How to Help Your Kid Cope With Academic Stress

How to Help Your Kid Cope With Academic Stress

stressAdults often think of childhood as being full of carefree days, but not all kids experience it this way. Academic stress can be a source of major problems for some children and completely debilitating for others. As a parent, you should strive to help you child learn coping strategies for dealing with test and homework stress.

Name the Problem

Many children dealing with stress don’t even know what’s happening to them. They may just think it’s a headache or that they “hate school.” This is especially true for young children. Help your child by teaching them the word stress and what it means to feel stressed. You might point out the times that you feel stress or offer emotional support by saying, “You seem to be stressed about the upcoming test.” Let your child know that you are there for her.

Check Your Attitude

Children pick up on the attitudes of their parents. It’s natural to want your child to do well in school, but your child should also know that you’ll love him just as much if he doesn’t get straight As. Praise the effort your child puts into his studies rather than good grades on the report cards.

Teach Time Management Skills

Sometimes, academic stress stems from a child’s inability to study and manage time effectively. A child will feel more stressed if she’s writing a paper the night before it’s due or trying to cram for a final exam after neglecting studies throughout the year. Allocating time for each thing she has to do may not come naturally. Teach your child to break large projects into smaller chunks, and that it’s better to spend a small amount of time each day than to spend a large amount of time before the due date.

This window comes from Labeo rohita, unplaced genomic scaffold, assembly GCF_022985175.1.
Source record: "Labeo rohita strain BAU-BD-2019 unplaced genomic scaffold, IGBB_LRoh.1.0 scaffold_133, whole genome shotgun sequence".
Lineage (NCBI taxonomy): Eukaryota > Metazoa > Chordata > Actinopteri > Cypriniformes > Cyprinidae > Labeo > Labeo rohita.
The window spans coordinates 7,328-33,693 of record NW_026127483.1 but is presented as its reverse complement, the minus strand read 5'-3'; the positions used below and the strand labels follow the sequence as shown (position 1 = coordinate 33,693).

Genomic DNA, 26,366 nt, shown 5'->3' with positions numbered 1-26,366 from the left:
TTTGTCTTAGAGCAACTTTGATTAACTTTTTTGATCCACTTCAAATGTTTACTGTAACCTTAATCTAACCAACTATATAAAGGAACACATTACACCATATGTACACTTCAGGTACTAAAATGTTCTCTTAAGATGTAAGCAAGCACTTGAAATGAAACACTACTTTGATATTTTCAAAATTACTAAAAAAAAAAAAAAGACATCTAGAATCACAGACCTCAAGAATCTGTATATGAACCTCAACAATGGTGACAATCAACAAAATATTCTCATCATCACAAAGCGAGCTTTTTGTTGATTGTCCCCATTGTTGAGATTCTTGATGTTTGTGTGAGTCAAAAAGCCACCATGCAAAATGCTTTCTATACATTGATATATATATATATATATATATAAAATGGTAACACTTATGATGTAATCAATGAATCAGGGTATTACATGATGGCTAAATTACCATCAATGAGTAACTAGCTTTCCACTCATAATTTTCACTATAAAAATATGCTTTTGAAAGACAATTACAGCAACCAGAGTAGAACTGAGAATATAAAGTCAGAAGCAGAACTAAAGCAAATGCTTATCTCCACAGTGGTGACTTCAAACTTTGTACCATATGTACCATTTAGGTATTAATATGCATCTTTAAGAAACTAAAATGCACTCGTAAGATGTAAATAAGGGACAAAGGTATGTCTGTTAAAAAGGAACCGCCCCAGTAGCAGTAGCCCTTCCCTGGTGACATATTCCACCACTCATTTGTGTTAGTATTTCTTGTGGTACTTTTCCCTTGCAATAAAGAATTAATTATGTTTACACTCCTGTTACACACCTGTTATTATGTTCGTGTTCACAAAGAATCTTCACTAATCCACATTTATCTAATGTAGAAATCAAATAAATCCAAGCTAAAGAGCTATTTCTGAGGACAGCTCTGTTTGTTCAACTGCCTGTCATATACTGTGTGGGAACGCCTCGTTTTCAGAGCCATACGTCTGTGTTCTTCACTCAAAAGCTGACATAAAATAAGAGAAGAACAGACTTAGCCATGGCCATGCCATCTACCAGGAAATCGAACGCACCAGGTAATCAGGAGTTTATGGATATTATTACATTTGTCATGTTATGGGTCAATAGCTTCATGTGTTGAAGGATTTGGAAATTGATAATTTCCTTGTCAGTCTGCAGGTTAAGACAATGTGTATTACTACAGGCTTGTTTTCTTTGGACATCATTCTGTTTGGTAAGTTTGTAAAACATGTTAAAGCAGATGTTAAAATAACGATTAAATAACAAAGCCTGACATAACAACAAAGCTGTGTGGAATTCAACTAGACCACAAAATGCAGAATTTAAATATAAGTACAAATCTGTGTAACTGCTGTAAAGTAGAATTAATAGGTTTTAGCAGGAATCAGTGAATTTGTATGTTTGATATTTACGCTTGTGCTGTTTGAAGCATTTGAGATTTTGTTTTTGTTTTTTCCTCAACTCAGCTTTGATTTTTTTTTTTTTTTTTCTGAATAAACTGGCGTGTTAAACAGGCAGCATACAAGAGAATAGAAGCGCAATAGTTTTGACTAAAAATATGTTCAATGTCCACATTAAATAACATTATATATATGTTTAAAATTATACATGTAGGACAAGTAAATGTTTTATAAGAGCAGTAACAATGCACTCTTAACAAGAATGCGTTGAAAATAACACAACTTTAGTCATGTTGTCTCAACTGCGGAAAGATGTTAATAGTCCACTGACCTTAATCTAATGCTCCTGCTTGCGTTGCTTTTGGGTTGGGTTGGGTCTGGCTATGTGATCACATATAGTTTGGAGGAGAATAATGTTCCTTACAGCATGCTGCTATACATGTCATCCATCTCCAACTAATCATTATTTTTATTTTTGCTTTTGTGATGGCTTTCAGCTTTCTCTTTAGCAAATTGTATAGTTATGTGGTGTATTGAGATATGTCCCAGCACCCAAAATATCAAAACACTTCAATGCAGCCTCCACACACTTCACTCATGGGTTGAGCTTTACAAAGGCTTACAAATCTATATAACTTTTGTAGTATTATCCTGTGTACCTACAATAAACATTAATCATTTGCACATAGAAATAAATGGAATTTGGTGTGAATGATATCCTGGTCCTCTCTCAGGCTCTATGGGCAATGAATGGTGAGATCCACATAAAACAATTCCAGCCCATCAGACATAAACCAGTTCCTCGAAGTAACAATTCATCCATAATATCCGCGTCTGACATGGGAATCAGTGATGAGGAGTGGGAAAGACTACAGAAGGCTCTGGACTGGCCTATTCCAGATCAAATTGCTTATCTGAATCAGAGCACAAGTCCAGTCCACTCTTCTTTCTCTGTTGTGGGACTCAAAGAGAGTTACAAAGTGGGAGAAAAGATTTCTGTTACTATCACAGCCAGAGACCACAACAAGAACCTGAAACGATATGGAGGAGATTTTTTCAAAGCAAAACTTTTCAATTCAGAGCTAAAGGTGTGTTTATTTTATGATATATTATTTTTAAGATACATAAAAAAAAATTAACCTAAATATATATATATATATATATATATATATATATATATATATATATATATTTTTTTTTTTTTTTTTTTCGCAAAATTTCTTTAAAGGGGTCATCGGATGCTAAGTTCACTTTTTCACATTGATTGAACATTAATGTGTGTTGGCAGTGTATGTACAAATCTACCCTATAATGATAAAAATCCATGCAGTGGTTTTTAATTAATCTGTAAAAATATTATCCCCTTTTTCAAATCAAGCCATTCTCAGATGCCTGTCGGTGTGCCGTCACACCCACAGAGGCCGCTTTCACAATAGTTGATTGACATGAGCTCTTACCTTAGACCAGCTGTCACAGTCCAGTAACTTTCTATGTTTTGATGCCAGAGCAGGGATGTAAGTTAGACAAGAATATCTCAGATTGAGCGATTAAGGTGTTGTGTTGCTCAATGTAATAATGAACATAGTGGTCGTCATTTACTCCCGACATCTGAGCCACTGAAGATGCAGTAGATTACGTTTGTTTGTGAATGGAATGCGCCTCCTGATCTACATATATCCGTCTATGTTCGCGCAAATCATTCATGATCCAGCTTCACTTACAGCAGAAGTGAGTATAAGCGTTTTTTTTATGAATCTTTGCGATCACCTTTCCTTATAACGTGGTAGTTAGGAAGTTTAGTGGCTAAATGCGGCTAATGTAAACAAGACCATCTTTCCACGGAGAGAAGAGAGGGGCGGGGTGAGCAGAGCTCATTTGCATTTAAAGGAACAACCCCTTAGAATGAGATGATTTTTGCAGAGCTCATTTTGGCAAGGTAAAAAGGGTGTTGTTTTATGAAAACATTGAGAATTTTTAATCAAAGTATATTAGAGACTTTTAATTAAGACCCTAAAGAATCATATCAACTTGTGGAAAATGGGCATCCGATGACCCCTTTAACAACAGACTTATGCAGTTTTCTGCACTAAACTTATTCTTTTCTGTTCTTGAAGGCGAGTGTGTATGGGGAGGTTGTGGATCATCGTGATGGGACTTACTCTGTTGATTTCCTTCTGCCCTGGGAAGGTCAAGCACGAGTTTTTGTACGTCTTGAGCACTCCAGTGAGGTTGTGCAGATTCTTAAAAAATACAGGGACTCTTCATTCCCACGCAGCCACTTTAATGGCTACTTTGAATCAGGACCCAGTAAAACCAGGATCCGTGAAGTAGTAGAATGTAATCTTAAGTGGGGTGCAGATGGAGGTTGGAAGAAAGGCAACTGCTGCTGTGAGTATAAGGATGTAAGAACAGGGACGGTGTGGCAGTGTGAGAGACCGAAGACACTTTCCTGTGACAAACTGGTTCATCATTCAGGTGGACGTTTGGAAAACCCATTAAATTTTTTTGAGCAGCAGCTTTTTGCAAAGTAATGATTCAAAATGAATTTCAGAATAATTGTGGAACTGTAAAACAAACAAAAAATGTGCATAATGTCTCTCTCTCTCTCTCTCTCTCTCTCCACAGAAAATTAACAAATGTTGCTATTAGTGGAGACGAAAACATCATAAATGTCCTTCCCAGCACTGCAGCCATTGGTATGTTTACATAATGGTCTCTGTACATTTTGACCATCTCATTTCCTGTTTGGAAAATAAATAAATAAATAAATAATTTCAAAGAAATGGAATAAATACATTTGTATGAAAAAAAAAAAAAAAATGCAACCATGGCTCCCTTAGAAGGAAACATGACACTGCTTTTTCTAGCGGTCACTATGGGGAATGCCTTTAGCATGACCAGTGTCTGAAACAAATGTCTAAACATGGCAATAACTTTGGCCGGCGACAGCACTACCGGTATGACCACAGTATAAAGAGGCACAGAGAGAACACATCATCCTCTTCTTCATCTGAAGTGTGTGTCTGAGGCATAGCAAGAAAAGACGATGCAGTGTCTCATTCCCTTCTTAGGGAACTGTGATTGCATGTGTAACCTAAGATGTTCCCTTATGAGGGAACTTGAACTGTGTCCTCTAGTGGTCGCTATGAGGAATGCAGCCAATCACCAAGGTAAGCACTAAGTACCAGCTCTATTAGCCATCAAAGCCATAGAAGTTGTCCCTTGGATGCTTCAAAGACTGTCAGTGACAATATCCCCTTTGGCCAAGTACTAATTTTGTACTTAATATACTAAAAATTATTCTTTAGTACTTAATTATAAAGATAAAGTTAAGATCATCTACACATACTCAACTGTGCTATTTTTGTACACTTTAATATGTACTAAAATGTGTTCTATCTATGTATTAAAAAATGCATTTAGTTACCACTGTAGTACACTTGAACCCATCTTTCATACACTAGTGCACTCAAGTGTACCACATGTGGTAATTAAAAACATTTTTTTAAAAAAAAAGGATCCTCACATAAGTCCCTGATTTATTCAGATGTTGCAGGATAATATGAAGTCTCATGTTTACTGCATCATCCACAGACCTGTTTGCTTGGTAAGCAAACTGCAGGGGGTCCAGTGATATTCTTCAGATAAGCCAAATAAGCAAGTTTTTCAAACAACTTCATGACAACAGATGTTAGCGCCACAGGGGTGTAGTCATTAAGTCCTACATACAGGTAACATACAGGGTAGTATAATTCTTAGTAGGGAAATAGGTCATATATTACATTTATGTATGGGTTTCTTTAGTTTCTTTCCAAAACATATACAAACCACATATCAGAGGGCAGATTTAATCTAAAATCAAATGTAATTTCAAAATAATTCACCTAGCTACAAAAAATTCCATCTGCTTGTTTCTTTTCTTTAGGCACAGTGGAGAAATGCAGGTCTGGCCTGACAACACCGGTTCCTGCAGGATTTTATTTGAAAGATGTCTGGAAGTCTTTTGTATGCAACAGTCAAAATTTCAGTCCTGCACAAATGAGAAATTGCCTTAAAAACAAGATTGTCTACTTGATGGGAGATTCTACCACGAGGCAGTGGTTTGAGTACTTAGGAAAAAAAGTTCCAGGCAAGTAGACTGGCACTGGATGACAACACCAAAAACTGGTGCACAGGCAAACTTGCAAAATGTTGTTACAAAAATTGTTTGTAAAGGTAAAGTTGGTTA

Create Down Time

Your child needs to have his down time and you need to make sure that he gets it. For example, to deal with homework stress, try making a homework schedule. Your child might feel better about starting homework right after school so that he has the rest of the day to do the things he wants. Alternatively, he might need a good break after school and prefer doing his homework after dinner. Make sure that his “relaxing time” is preserved.

Step In

Sometimes, a child requires her parent to step in and make some important decisions. For example, if her time seems too stretched because she’s trying to balance her academic work with too many extracurriculars, you might need to press her to make a choice and drop one or two. If a younger child is being sent home with too much homework, you might talk to the teacher about reducing the workload. If text anxiety is the problem, choose to opt your child out of the standardized tests. Stand up for your child and support her in making the decisions that are the best for her mental health.

A small amount of stress is normal, and learning to deal with that stress can set a child up for success throughout his life. Unfortunately, handling stress isn’t an innate skill for everyone. Parents really need to understand their children and help teach them the coping skills they’ll need to be successful.